Conglomerations of symptoms arise in the body as a result of repressed material. These physical distresses range from nausea to headaches to general physical weakness, to countless other ailments. These repressed conflicts can also manifest in emotional forms, such as anxiety, depression, etc. It was through Freud’s work with women suffering from hysteria that he came to the idea that hysteria resulted from repressed sexual situations, either outright sexual abuse or uncomfortable sexual desires of some sort. It is then through understanding the etiology of these repressed memories that relief — true, permanent relief — of symptoms becomes possible.

Therefore, the primary role of the analyst is to bring these unconscious memories, desires, and conflicts into awareness. Assuming Freud’s theory of the unconscious is true, how do we actually put psychoanalysis into practice? How can we actually bring the patient’s unconscious into their awareness in order to bring them mental relief? There are three tools commonly used associated with psychoanalysis: free association, dream interpretation, and transference.

Free association involves the patient verbalizing whatever immediately comes to mind in regards to a particular topic, without censoring themselves. The idea is that what a patient spontaneously says reveals their unconscious thoughts. Dream interpretation posits that individual’s dreams are not the unconscious, rather, they are a substitution for the unconscious and through an exploration of a patient’s dreams via a variety of techniques, the actual unconscious material can be inferred.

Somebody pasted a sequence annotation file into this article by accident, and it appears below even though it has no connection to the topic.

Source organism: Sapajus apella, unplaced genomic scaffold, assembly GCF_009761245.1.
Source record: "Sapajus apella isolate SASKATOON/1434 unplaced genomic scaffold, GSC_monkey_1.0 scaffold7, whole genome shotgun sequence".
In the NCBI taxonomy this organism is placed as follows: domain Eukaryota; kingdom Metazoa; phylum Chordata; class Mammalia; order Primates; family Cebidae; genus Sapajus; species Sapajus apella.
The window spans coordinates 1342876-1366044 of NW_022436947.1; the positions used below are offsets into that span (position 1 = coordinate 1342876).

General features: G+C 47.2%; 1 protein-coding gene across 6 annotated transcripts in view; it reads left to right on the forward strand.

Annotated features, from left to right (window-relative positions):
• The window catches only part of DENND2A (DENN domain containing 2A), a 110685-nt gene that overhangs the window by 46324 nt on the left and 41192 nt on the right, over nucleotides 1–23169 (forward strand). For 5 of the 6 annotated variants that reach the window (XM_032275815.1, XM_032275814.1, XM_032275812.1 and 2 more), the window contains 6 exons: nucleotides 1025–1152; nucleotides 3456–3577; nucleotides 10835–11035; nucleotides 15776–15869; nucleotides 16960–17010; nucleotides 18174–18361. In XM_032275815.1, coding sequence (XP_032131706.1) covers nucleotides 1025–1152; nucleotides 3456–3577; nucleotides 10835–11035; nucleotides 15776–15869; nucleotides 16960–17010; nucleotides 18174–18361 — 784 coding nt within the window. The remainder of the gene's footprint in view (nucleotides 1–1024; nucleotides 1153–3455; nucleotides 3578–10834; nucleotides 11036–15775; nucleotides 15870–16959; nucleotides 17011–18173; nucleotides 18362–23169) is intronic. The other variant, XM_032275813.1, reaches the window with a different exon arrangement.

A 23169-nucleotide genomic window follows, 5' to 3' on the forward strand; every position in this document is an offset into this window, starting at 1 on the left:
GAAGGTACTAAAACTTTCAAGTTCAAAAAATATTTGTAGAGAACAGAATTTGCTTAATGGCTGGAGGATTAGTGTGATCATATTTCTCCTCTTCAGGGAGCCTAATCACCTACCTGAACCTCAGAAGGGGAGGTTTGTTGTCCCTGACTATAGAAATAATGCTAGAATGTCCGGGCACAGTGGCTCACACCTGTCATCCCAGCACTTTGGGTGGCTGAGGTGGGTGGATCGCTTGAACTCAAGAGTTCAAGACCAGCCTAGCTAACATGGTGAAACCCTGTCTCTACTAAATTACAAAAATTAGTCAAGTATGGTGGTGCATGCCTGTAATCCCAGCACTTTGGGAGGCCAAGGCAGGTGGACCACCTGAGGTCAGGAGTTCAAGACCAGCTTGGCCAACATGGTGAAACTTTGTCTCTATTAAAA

Transference entails a patient projecting thoughts, feelings, and behaviors onto their analyst that actually relate to their parents. In essence, the analyst becomes a stand-in for their parents, and the patient will project whatever anxieties they have in regards to their parental figures onto their analyst. Take a case where a patient was constantly belittled by his father. The patient might then accuse their analyst of belittling them, even if they did no such thing. Or assume a middle-aged patient has an unhealthy emotional attachment to his mother, the patient might become very disturbed by the thought of psychotherapy ending, for they are losing their substitute emotional attachment. An analyst is supposed to be a tabula rasa and is not supposed to encourage this transference in any way; therefore, when a patient has an inappropriate reaction to their analyst, it reveals an unconscious conflict, or at least a portion of it.

The art of bringing issues to light has the effect of making someone healthier, stronger, and more aware. A healthy sense of self-awareness, in turn, leads to stronger relationships, be it in dating or marriage. Knowing where your issues come from allows you to have a sense of control over them. When you understand a situation, you can more effectively manage it. That is the crux of a good relationship.

Remember, all is well.

 

Simone is pursuing her master’s degree in psychology and serves on the Commission for the Senior Community. She prides herself on having had more marriage proposals than shoes. She can be reached at sgordon1@uoregon.edu. In her inner circle, Limor, a screenwriter, is known as the “wing woman” and her cell number has become the hotline for dating advice. You can reach her at limorygottlieb@gmail.com